This age group has seen the greatest negative impact from the pandemic, with higher levels of anxiety and financial stresses, and lower activity levels. Despite some recovery as restrictions eased across mid-March to mid-May 2021, activity levels remain 6.0%/900,000 down on the same period in 2019 (pre-pandemic).
The decline is more pronounced for those aged 16-24. This has been driven, in part, by the highest drops in activity levels from students whose routines have been significantly impacted, while activity levels for those living alone were also down.
Furthermore, the activities this age group are most likely to be involved in, such as team sports, were most severely restricted for much of the 12-month period.
Perceived capability and enjoyment of sport and physical activity fell for this age group, which raises concerns for the long-term recovery.
The 75+ group has also seen consistently large drops throughout the period with no real sign of recovery.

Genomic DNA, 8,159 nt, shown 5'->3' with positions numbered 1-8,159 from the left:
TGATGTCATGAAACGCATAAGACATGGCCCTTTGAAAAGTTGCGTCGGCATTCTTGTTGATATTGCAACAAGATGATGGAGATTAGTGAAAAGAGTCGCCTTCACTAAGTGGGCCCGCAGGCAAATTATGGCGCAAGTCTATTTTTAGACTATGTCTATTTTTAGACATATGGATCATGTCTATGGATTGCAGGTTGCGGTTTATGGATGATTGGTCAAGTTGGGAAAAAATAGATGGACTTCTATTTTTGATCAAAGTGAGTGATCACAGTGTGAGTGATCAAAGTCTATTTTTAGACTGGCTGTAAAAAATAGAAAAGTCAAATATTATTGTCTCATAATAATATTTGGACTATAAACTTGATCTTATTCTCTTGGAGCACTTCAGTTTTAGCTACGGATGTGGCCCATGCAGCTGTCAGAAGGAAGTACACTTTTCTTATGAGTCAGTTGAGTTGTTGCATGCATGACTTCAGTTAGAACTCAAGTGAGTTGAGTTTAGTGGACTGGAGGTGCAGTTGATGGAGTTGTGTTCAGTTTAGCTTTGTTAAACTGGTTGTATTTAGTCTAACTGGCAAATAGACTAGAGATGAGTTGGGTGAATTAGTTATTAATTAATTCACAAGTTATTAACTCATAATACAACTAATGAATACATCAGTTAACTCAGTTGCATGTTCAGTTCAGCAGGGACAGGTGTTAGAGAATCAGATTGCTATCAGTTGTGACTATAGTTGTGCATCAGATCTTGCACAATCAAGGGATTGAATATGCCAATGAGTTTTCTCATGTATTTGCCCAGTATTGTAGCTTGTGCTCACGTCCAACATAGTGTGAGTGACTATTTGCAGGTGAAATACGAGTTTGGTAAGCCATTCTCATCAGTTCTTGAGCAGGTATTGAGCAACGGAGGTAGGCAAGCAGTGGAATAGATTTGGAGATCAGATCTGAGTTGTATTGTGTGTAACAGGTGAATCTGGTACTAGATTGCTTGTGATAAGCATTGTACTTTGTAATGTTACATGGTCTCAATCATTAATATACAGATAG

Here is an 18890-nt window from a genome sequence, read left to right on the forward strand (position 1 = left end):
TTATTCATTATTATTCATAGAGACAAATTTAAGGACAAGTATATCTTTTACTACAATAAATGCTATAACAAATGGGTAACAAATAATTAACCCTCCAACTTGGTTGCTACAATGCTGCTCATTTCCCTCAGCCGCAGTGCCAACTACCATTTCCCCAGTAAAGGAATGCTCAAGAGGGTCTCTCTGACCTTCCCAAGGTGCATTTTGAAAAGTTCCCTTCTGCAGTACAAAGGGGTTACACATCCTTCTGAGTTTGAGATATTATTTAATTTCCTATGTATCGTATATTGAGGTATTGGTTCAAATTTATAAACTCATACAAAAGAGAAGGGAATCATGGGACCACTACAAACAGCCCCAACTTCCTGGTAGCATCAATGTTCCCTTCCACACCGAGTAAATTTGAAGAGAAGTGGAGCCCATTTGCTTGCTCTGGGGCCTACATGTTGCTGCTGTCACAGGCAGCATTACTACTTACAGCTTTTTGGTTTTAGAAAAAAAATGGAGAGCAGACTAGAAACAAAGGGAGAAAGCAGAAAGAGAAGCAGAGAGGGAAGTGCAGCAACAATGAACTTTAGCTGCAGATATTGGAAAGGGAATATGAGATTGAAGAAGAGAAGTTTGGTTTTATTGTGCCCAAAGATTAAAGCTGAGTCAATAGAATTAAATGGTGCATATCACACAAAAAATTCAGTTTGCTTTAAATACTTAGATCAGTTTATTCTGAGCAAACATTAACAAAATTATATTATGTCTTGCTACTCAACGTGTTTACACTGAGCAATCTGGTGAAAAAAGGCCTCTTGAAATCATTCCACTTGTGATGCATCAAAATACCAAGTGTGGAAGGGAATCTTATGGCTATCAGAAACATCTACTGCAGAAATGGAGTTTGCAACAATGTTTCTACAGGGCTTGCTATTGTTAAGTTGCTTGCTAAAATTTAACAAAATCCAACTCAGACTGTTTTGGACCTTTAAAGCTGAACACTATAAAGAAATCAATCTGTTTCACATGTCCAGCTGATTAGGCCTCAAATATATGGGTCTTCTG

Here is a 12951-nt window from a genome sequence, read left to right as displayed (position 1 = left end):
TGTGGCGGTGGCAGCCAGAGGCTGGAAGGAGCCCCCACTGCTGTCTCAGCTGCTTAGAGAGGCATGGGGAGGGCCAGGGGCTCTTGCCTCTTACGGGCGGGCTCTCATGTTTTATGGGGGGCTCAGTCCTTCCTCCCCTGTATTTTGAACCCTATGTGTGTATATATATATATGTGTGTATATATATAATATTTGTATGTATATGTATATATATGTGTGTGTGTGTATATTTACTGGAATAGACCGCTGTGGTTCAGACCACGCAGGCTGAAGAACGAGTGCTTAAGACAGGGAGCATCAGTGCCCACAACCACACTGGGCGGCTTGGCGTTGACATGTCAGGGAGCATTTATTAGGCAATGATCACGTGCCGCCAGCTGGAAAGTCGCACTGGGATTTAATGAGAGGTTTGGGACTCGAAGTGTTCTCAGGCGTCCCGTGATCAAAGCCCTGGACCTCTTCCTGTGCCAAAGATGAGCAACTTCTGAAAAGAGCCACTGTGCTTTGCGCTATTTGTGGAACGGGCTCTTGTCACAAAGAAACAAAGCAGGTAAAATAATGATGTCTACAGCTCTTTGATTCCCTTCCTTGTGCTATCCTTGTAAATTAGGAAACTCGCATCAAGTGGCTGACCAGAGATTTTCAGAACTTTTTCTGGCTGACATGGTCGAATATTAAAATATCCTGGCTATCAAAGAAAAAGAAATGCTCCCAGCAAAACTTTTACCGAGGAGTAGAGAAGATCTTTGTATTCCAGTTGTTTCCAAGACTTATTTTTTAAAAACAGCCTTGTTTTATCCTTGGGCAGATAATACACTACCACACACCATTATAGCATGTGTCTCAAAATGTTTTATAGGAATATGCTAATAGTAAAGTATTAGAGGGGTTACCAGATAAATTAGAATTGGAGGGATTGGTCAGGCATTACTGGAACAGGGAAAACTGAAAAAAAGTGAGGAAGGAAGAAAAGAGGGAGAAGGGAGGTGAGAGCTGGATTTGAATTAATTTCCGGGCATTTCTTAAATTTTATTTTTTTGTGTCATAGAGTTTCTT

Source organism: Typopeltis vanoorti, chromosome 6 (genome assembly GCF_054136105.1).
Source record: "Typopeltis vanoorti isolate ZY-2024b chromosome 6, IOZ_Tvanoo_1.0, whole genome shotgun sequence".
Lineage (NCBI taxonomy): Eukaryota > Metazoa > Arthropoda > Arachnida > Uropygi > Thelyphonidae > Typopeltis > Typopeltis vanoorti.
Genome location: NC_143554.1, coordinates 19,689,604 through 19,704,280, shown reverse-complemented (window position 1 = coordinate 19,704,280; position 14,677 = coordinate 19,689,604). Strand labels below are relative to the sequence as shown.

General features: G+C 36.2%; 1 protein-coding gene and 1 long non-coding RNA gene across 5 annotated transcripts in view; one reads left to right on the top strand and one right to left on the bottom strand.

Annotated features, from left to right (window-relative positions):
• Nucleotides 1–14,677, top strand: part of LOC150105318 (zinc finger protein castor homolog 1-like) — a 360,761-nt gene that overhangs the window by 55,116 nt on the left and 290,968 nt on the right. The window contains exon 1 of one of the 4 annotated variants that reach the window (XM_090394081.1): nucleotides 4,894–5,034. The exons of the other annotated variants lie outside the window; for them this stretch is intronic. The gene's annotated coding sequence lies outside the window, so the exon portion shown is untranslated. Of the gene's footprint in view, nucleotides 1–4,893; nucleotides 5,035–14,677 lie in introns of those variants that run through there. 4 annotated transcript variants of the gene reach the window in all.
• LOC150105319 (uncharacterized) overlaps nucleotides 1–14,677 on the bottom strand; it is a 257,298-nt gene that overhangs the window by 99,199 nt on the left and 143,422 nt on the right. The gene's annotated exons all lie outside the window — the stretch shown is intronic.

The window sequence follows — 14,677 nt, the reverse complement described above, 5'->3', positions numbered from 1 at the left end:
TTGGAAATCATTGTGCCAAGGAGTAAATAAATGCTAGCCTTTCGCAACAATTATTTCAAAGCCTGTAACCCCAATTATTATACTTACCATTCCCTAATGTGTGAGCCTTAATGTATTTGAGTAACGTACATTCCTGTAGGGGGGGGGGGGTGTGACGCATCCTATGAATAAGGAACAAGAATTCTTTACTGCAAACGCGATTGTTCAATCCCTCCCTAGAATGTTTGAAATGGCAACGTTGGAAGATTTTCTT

Furthermore, older adults relied heavily on walking for leisure to stay physically active.
With a significant fall in other activities, it suggests the older age group may need additional support to recover activity levels. Those aged 75+ also experienced the largest drops in both happiness and life worthwhileness.
Among those aged 35-54, the declines were larger among those without children or living alone. This suggests that that having a family or a partner helps to keep adults active. This notion is supported by the fact single people living alone aged 16-34 saw one of the biggest drops in activity levels during this time.